• Russia’s Rosatom leads international nuclear-reactor suppliers with 15 under construction worldwide. Emerging-market countries are ordering most of the new reactors. (10/5, #23)
  • TNK-BP will look to acquire BP’s Algerian fields to accelerate overseas expansion. It aims for at least half of the company’s production to come from outside of Russia. (10/6, #11)
  • In Azerbaijan, BP has signed a deal to develop Shafaq-Asiman, a major natural gas field in the Caspian Sea. (10/7, #18)
  • Lawyers for BP helped prepare the internal investigation into its Gulf drilling disaster, according to the report’s lead author, raising questions about impartiality. (10/8, #10)
  • Aligning with OSPAR, the European Parliament excluded a moratorium on offshore drilling from recommendations it has made in response to Macondo. (10/9, #20)
  • Cairn said in its first season of drilling offshore Greenland it has “found two types of oil, two types of gas,” although neither was in commercial quantities. It will announce the result of its third well off Greenland at the end of this month. (10/6, #10)
  • In southeastern Peru Petrobras has confirmed finding 1.7 trillion cu. ft. of natural gas. Peru President Garcia said the gas should suffice to supply southern Peru for 20 years.
  • Petrobras will start production at Tupi in late November-early December. In Campos Basin it has christened the P-57, the first of a generation of vessel platforms that streamline projects and standardize equipment. The company produced 2.59 million b/d equivalent, including gas, in August, up 2.7 percent from a year earlier and 0.7 percent higher than in July. It will end the year 2 to 3 percent below its target oil output of 2.1 million b/d. (10/5, #14; 10/7, #10, 11, 12)
  • Compared to the $8.50 a barrel Petrobras recently paid for assets in Brazil, Sinopec is paying $15 a barrel, a 76 percent premium, for a stake in Repsol’s Brazilian unit. (10/4, #12)
  • In Colombia Ecopetrol expects to produce 615,000 to 620,000 b/d by year’s end and plans to reach as high as 750,000 b/d in 2011. Assets acquired from BP are expected to increase in production from the current 27,000 b/d to 50,000 b/d over five years. (10/5, #19)
  • Pemex said its crude output in September rose to 2.583 million b/d versus August production of 2.559 million b/d. Ku-Maloob-Zaap neared peak at 853,000 b/d versus August’s 833,000 b/d. Cantarell continued to decline while Chicontepec rose. (10/5, #13)
  • Jamaica will seriously have to turn to renewable energy as its main source of electricity by 2015, said PCJ consultant Dr. Wright.
  • Premier Wen denied that China had used its near monopoly on supplies of 17 rare-earth metals as a diplomatic “bargaining chip,” saying that Beijing had not ordered traders to hold back shipments to Japan. (10/9, #13)
  • Arrow Energy, co-owned since August by PetroChina and Shell, proposed a new plant on Curtis Island, Australia, to liquefy natural gas taken from coal mines in the area. (10/9, #27)
  • In Queensland, Australia, Origin and ConocoPhillips are considering halving the size of the foundation stage of their liquefied natural gas project due to regional oversupply. (10/5, #15)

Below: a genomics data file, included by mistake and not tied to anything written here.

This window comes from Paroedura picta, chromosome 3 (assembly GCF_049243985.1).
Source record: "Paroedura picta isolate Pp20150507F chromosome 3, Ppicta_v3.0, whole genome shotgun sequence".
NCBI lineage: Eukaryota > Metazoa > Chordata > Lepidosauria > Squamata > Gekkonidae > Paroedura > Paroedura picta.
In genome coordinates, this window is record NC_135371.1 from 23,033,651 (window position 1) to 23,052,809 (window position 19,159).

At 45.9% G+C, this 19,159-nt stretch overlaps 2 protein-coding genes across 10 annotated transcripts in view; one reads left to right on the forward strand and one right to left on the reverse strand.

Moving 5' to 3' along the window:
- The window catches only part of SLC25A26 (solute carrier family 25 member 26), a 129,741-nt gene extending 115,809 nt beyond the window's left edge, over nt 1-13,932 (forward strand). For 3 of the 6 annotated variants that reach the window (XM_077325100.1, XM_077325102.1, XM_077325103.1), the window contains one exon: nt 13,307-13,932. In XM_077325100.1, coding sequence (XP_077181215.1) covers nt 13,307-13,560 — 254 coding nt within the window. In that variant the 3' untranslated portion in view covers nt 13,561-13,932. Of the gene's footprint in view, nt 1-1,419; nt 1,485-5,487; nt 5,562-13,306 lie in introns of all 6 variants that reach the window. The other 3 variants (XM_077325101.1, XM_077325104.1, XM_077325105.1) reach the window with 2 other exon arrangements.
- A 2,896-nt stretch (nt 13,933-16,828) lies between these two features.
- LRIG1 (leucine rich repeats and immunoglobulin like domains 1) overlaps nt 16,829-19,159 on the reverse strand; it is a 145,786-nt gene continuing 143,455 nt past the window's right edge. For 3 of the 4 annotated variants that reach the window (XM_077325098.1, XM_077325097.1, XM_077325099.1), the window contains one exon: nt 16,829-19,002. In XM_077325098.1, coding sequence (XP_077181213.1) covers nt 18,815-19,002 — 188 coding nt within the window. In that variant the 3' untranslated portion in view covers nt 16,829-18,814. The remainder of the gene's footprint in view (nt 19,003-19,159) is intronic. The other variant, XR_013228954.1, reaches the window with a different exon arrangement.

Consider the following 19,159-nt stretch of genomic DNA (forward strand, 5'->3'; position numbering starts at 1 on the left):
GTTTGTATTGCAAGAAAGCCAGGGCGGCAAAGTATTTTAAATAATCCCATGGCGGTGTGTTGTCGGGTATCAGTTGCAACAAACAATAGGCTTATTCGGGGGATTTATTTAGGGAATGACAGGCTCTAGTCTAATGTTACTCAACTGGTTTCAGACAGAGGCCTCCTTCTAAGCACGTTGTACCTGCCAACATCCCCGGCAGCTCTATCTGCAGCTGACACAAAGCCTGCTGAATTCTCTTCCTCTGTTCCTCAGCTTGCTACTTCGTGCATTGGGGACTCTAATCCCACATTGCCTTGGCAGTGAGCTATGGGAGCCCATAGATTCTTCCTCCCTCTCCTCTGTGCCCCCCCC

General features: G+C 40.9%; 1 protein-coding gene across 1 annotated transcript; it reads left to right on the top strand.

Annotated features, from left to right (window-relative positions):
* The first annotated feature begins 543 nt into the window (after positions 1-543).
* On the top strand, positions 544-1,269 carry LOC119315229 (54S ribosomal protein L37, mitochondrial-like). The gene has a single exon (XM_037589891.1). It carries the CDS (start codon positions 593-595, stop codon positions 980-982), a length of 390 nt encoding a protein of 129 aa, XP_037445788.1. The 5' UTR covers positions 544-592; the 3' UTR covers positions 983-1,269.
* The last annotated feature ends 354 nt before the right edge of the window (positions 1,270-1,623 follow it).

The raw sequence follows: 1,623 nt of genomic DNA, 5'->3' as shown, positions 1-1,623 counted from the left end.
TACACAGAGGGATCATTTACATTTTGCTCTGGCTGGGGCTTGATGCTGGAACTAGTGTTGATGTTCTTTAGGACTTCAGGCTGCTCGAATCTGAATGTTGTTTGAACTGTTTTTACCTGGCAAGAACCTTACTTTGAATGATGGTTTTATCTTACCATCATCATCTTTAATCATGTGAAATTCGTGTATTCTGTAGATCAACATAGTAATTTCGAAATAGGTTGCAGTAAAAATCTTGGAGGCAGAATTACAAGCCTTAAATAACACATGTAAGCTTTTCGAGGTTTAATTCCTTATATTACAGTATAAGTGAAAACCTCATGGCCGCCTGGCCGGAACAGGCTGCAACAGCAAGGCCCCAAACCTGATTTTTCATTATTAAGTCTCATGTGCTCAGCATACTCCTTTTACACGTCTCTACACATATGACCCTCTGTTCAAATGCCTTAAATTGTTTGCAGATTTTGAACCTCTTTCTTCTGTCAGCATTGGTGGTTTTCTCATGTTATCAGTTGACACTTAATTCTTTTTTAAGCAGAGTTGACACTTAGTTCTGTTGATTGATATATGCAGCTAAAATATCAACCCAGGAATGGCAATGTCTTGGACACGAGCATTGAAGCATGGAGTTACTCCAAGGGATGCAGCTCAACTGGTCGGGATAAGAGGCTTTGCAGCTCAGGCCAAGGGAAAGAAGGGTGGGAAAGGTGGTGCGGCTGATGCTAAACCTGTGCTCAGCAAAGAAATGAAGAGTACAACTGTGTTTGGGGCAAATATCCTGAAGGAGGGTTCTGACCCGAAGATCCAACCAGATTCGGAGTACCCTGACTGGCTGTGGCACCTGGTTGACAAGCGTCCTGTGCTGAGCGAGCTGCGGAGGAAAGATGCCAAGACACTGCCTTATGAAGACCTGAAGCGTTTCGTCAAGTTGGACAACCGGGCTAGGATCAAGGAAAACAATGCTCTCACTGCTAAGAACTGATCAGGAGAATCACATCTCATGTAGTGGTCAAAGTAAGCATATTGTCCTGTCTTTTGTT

• A deal between Repsol and Qatargas to ship liquified natural gas to the Canaport LNG terminal in St. John, New Brunswick, may soften the province’s opposition to tankers passing through en route to proposed terminals in Maine. (10/9, #15)
  • Shell has applied to US BOE for a permit to drill an exploration well in 2011 in the shallow waters of Camden Bay in the Beaufort Sea. Shell has canceled plans to build a second upgrader near Edmonton, Alberta, which was designed to process 400,000 b/d of bitumen. Expansion of Alberta’s oilsands must be avoided if the world is going to avoid disastrous effects of climate change, James Hansen said at a hearing. (10/7, #16; 10/8, #8; 10/9, #17)
  • In Quebec Utica shale gas exploration could generate C$278 million per year for the government and create 5,000 jobs yearly by 2015, according to a SECOR study. (10/9, #18)
  • Canada has shut down four coal-fired units. Since 2003 when coal-fired electricity use peaked, Ontario Power Generation’s emissions of sulfur dioxide and nitrogen oxides are down 81 and 77 percent. Carbon dioxide emissions are down 71 percent. (10/4, #16)
  • A surprise inspection turned up serious safety violations that could have caused an explosion at another Massey coal mine in West Virginia.
  • The US military is pushing aggressively to develop, test and deploy renewable energy to decrease its need to transport fossil fuels over the next decade. (10/5, #10)
  • At Calvert Cliffs, Constellation withdrew from an EPR project, stunning partner EDF.
  • The White House will have solar panels for electricity and hot water installed on its roof in spring. “It’s been a long time since we’ve had them,” Energy Secretary Chu said. (10/6, #9)
  • The Energy Department finds the US may be well-positioned to build massive wind farms off coasts and in the Great Lakes to produce 54 GW of power, potentially creating 43,000 permanent jobs and generating $200 billion in economic activity. (10/9, #28)

Picture of the Week:

Every now and again at the annual ASPO conference, an unknown person (allegedly a Texas, some say a Denver oilman) hires a pair of local demonstrators, dresses them in “Chicken Little -the sky is falling” costumes, and sends them out to picket and hand out flyers at the conference.